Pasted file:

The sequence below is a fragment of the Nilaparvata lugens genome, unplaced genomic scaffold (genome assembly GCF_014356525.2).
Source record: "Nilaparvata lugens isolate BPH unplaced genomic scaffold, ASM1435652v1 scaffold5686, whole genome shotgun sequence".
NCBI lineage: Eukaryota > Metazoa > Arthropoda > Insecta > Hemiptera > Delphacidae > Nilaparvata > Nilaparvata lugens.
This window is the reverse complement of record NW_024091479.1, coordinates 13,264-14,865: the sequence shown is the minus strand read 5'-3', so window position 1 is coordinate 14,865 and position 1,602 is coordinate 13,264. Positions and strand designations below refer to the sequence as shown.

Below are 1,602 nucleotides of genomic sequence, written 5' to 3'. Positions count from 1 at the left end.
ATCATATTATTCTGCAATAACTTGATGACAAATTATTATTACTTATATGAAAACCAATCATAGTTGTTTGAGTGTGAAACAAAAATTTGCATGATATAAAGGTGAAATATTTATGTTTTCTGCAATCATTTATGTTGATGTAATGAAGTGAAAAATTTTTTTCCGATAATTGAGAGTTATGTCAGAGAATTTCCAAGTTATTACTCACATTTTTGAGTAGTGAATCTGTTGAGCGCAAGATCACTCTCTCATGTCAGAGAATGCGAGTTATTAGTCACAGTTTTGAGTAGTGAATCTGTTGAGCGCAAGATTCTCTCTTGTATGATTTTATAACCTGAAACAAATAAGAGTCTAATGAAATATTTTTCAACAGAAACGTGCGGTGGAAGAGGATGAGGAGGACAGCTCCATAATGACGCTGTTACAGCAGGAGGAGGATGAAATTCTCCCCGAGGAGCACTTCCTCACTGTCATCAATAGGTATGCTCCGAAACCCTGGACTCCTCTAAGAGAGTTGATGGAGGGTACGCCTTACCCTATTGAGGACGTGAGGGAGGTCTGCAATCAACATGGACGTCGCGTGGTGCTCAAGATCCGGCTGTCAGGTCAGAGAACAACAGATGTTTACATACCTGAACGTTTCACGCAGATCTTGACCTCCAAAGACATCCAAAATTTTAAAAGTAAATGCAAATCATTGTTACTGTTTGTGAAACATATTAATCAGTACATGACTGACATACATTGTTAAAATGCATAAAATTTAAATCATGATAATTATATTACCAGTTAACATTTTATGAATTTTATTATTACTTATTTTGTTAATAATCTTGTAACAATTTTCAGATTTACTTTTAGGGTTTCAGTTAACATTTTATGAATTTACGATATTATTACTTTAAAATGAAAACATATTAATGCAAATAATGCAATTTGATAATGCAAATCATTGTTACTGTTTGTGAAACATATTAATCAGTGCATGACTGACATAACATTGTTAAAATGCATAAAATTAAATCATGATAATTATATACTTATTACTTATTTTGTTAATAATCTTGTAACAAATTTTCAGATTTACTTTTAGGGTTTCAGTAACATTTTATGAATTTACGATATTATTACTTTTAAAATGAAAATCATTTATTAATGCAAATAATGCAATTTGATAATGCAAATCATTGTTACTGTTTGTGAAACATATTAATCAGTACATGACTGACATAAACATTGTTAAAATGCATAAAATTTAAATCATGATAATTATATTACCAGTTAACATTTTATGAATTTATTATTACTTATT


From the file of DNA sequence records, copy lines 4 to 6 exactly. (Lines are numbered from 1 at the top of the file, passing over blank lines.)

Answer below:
This window is the reverse complement of record NW_024091479.1, coordinates 13,264-14,865: the sequence shown is the minus strand read 5'-3', so window position 1 is coordinate 14,865 and position 1,602 is coordinate 13,264. Positions and strand designations below refer to the sequence as shown.

Below are 1,602 nucleotides of genomic sequence, written 5' to 3'. Positions count from 1 at the left end.
ATCATATTATTCTGCAATAACTTGATGACAAATTATTATTACTTATATGAAAACCAATCATAGTTGTTTGAGTGTGAAACAAAAATTTGCATGATATAAAGGTGAAATATTTATGTTTTCTGCAATCATTTATGTTGATGTAATGAAGTGAAAAATTTTTTTCCGATAATTGAGAGTTATGTCAGAGAATTTCCAAGTTATTACTCACATTTTTGAGTAGTGAATCTGTTGAGCGCAAGATCACTCTCTCATGTCAGAGAATGCGAGTTATTAGTCACAGTTTTGAGTAGTGAATCTGTTGAGCGCAAGATTCTCTCTTGTATGATTTTATAACCTGAAACAAATAAGAGTCTAATGAAATATTTTTCAACAGAAACGTGCGGTGGAAGAGGATGAGGAGGACAGCTCCATAATGACGCTGTTACAGCAGGAGGAGGATGAAATTCTCCCCGAGGAGCACTTCCTCACTGTCATCAATAGGTATGCTCCGAAACCCTGGACTCCTCTAAGAGAGTTGATGGAGGGTACGCCTTACCCTATTGAGGACGTGAGGGAGGTCTGCAATCAACATGGACGTCGCGTGGTGCTCAAGATCCGGCTGTCAGGTCAGAGAACAACAGATGTTTACATACCTGAACGTTTCACGCAGATCTTGACCTCCAAAGACATCCAAAATTTTAAAAGTAAATGCAAATCATTGTTACTGTTTGTGAAACATATTAATCAGTACATGACTGACATACATTGTTAAAATGCATAAAATTTAAATCATGATAATTATATTACCAGTTAACATTTTATGAATTTTATTATTACTTATTTTGTTAATAATCTTGTAACAATTTTCAGATTTACTTTTAGGGTTTCAGTTAACATTTTATGAATTTACGATATTATTACTTTAAAATGAAAACATATTAATGCAAATAATGCAATTTGATAATGCAAATCATTGTTACTGTTTGTGAAACATATTAATCAGTGCATGACTGACATAACATTGTTAAAATGCATAAAATTAAATCATGATAATTATATACTTATTACTTATTTTGTTAATAATCTTGTAACAAATTTTCAGATTTACTTTTAGGGTTTCAGTAACATTTTATGAATTTACGATATTATTACTTTTAAAATGAAAATCATTTATTAATGCAAATAATGCAATTTGATAATGCAAATCATTGTTACTGTTTGTGAAACATATTAATCAGTACATGACTGACATAAACATTGTTAAAATGCATAAAATTTAAATCATGATAATTATATTACCAGTTAACATTTTATGAATTTATTATTACTTATT